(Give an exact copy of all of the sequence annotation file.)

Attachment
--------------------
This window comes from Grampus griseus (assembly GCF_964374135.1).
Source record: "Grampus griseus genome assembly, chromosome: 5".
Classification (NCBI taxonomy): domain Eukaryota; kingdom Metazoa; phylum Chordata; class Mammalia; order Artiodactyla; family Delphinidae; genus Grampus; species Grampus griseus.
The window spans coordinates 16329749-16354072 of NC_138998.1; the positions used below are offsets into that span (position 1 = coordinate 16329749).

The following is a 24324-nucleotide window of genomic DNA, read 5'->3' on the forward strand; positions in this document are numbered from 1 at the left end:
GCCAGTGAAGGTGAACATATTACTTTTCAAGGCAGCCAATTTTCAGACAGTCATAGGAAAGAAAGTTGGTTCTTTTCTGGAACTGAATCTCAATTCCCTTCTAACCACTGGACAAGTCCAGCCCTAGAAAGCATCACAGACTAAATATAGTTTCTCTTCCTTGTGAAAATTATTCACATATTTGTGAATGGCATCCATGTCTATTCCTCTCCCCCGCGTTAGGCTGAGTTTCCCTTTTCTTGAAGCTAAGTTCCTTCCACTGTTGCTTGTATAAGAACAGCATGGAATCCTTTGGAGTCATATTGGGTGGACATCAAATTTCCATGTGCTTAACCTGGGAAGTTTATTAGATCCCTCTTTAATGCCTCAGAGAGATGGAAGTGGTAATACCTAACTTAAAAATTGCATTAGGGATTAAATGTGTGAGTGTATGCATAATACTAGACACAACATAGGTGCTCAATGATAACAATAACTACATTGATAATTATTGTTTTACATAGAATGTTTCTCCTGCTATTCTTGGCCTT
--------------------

This window comes from Grampus griseus (assembly GCF_964374135.1).
Source record: "Grampus griseus genome assembly, chromosome: 5".
Classification (NCBI taxonomy): domain Eukaryota; kingdom Metazoa; phylum Chordata; class Mammalia; order Artiodactyla; family Delphinidae; genus Grampus; species Grampus griseus.
The window spans coordinates 16329749-16354072 of NC_138998.1; the positions used below are offsets into that span (position 1 = coordinate 16329749).

The following is a 24324-nucleotide window of genomic DNA, read 5'->3' on the forward strand; positions in this document are numbered from 1 at the left end:
GCCAGTGAAGGTGAACATATTACTTTTCAAGGCAGCCAATTTTCAGACAGTCATAGGAAAGAAAGTTGGTTCTTTTCTGGAACTGAATCTCAATTCCCTTCTAACCACTGGACAAGTCCAGCCCTAGAAAGCATCACAGACTAAATATAGTTTCTCTTCCTTGTGAAAATTATTCACATATTTGTGAATGGCATCCATGTCTATTCCTCTCCCCCGCGTTAGGCTGAGTTTCCCTTTTCTTGAAGCTAAGTTCCTTCCACTGTTGCTTGTATAAGAACAGCATGGAATCCTTTGGAGTCATATTGGGTGGACATCAAATTTCCATGTGCTTAACCTGGGAAGTTTATTAGATCCCTCTTTAATGCCTCAGAGAGATGGAAGTGGTAATACCTAACTTAAAAATTGCATTAGGGATTAAATGTGTGAGTGTATGCATAATACTAGACACAACATAGGTGCTCAATGATAACAATAACTACATTGATAATTATTGTTTTACATAGAATGTTTCTCCTGCTATTCTTGGCCTT